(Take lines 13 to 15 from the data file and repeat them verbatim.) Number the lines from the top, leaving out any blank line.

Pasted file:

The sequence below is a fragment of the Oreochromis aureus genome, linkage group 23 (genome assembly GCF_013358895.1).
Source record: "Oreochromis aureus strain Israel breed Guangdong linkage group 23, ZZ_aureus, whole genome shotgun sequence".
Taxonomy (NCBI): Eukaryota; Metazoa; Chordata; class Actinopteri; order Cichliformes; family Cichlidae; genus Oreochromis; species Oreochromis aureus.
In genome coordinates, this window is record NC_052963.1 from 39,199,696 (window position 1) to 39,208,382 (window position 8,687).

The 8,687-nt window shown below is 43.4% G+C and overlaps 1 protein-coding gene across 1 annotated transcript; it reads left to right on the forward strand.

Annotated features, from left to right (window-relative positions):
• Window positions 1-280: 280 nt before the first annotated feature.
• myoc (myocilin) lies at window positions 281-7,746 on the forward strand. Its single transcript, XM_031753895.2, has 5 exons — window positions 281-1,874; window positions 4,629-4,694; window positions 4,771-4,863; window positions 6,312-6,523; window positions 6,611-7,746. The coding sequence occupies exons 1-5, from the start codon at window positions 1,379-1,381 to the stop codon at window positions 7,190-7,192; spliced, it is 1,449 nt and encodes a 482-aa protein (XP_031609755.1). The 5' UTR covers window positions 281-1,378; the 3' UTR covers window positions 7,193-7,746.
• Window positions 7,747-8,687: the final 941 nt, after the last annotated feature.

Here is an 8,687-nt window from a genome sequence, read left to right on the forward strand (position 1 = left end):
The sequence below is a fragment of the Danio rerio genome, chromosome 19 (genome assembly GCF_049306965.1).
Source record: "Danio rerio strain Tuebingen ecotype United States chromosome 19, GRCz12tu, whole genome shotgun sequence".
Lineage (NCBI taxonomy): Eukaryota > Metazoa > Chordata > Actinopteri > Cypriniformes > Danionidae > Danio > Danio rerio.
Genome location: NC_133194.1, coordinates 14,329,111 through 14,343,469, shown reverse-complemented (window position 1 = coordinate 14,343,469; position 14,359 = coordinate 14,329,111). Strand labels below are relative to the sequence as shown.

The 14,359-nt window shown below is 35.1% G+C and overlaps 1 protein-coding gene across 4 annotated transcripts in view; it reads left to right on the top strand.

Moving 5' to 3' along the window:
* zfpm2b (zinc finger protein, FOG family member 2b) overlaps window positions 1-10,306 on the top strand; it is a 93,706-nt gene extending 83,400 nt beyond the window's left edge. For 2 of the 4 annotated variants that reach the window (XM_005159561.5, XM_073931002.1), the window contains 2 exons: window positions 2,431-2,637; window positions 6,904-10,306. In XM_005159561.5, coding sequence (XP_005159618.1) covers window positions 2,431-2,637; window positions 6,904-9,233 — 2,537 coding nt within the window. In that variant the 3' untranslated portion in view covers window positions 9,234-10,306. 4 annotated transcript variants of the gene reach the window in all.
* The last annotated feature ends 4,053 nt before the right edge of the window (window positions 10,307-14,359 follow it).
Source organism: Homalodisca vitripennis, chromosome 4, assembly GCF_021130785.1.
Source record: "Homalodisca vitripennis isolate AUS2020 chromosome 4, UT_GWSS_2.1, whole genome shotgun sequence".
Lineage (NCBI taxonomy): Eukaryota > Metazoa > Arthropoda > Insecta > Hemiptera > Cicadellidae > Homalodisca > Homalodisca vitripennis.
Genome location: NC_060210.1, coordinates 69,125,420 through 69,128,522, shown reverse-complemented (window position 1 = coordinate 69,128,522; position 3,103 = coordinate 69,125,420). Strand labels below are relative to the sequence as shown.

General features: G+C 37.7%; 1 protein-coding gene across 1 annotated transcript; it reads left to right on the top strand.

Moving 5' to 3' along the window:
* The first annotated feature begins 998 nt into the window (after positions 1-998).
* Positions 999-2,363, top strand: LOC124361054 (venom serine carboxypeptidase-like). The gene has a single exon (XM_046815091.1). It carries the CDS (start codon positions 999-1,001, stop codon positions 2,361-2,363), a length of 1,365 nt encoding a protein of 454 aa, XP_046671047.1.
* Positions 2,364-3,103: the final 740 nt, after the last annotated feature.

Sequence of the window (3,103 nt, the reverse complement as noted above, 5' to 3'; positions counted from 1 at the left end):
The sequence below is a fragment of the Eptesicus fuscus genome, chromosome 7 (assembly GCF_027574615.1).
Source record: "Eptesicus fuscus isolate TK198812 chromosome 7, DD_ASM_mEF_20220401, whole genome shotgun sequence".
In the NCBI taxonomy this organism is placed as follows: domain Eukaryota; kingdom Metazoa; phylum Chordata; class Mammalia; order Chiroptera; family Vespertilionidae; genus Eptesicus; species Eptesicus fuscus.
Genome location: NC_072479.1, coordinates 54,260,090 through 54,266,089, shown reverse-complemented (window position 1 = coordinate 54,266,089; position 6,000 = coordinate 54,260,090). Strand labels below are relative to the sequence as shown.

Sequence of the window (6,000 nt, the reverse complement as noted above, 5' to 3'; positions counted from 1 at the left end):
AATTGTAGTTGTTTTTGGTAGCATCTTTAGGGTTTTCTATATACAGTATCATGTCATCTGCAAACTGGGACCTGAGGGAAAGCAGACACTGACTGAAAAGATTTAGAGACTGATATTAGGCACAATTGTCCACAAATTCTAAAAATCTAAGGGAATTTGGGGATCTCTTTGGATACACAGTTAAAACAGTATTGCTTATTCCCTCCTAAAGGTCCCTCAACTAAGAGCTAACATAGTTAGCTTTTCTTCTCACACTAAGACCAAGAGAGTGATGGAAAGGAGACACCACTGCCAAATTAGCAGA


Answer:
Lineage (NCBI taxonomy): Eukaryota > Metazoa > Chordata > Actinopteri > Cypriniformes > Danionidae > Danio > Danio rerio.
Genome location: NC_133194.1, coordinates 14,329,111 through 14,343,469, shown reverse-complemented (window position 1 = coordinate 14,343,469; position 14,359 = coordinate 14,329,111). Strand labels below are relative to the sequence as shown.

The 14,359-nt window shown below is 35.1% G+C and overlaps 1 protein-coding gene across 4 annotated transcripts in view; it reads left to right on the top strand.